• Unable to distinguish between two different performances of the same public domain work, as in classical music performances
  • Unable to account for non-infringing similarities between works
  • Unable to account for what is a copyrightable element – there have been many examples of  uncopyrightable sounds like white noise, a purring cat or birdsong falsely flagged as infringing

Myth: Actual or statutory damages can be easily sustained by service providers.
Fact: Small platforms, nonprofits and startups will be hit hardest by technical mandates. Under the bill, rightsholders can sue them in federal court for failure to accommodate or implement a technical mandate, with actual or statutory damages up to $800,000. The constant churn of new, unchecked technical mandates every 3 years creates exponential new risks for smaller digital services. Faced with a fear of legal costs and high civil penalties, this legislation will kneecap startups and nonprofits.

Myth: The Copyright Office can do this work.
Fact: The Copyright Office is completely unequipped with the resources or technical expertise to handle yet another triennial rulemaking. This is not a matter of copyright law, but highly technical details that a Chief Technologist cannot handle alone.  Evaluating the cybersecurity risks, the implementation challenges and the potential impacts on the privacy of all Americans go far beyond the jurisdiction and expertise of the Copyright Office. Furthermore, the Copyright Office is already underwater with tasks beyond its true mission to promote creativity and free expression.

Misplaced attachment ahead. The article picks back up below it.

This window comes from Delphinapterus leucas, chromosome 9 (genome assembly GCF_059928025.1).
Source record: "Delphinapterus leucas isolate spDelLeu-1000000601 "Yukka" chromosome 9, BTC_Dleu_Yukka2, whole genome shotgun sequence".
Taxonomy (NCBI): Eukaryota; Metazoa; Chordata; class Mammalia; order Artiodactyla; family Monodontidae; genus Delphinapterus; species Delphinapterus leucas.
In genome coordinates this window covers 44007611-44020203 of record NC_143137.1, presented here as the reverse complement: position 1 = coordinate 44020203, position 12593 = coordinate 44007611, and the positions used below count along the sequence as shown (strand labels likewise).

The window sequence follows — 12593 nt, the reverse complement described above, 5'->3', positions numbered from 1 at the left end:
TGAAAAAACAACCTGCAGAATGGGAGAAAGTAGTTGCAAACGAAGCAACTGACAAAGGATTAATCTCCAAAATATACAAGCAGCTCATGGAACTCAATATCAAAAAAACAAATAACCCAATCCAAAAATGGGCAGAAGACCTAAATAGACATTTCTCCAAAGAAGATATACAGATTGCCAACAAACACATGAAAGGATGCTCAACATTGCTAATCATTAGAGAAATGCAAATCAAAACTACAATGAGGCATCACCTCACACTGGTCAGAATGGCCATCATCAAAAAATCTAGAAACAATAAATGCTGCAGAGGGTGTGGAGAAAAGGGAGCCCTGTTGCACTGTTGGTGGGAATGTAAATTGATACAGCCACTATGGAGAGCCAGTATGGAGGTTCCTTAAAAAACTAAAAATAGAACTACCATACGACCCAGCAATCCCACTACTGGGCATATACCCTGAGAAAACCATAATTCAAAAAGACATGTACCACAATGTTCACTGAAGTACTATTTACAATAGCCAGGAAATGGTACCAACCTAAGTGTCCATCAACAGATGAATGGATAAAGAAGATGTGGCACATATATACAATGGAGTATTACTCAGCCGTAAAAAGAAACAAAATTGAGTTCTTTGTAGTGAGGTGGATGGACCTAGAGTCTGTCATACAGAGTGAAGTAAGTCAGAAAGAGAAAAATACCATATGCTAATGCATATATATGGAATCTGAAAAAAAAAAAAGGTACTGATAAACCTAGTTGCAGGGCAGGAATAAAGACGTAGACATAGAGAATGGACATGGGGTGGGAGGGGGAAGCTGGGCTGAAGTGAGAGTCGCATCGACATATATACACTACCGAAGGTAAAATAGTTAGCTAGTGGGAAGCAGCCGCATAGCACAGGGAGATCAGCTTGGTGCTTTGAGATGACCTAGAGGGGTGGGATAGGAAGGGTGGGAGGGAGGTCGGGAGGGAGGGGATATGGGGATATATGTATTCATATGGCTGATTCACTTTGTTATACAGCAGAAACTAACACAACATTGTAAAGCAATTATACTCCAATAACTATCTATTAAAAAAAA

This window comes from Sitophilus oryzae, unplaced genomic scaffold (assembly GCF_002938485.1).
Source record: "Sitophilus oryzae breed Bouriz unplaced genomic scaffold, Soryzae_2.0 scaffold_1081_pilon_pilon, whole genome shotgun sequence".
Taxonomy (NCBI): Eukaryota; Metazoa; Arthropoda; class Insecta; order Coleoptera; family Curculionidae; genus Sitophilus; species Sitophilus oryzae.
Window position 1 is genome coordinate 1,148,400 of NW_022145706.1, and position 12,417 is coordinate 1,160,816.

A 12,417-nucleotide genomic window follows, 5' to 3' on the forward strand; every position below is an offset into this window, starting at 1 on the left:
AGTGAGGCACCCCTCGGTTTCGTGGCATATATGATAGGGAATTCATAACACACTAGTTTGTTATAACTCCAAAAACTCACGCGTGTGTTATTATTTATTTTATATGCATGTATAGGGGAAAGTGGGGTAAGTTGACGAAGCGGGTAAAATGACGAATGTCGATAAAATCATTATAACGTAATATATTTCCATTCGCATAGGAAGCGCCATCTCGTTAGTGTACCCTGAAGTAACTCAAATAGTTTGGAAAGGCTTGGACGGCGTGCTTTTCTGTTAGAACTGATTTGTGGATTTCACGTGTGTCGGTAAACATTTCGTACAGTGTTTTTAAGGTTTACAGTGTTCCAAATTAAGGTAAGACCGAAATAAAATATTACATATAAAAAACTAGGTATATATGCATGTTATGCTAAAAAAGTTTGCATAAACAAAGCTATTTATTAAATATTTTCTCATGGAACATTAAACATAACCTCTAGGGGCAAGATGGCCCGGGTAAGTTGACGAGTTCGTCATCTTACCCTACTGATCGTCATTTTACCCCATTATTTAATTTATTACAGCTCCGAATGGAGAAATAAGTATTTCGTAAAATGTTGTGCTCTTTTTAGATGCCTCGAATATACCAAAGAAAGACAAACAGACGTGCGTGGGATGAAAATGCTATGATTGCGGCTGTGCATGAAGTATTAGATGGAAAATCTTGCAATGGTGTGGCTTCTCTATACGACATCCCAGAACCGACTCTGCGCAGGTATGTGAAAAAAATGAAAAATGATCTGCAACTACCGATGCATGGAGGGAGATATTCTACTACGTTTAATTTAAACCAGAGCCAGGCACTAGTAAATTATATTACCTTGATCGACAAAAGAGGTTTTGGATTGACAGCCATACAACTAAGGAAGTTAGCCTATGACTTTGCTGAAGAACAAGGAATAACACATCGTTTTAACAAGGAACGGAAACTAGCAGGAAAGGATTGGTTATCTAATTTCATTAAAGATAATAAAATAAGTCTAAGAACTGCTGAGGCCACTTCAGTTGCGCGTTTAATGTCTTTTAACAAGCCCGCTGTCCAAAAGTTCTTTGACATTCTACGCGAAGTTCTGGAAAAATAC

Myth: The legislation will help prevent costly litigation.
Fact: S. 3880 is a boon to copyright lawyers and will lead to even more copyright lawsuits. By creating new civil liabilities and allowing anyone to file a lawsuit in federal court for failing to implement a government-imposed technical mandate, the bill opens digital service providers (platforms, websites, devices and more) to unprecedented damages and legal costs from rightsholders’ infringement claims and lawsuits.

Myth: The tech industry and public interest groups signed off on this.
Fact: The technology industry, libraries, public interest groups and new creators all voiced strong concerns to the Copyright Office in its current inquiry on technical mandates, as well as to the bill’s drafters throughout the process. Since the bill has been introduced, these same groups and additional allies have continued to emphasize that technical mandates and filters will stifle creativity, innovation, and the flow of information.

Myth: STMS are necessary.
Fact: There are many, diverse technical measures available to support platforms’ compliance with Section 512 of the DMCA. Some platforms build their own while others license proprietary tools. There is no one-size-fits-all approach. Instead, S. 3880 is a solution in search of a problem.

Myth: Service providers risk losing their safe harbor if an STM is created.
Fact: This is abjectly false. A true STM is based on a voluntary, consensus-based, open approach that service providers participate in and agree to. They are a part of the process from the very beginning and would keep their safe harbors if an STM results from the process.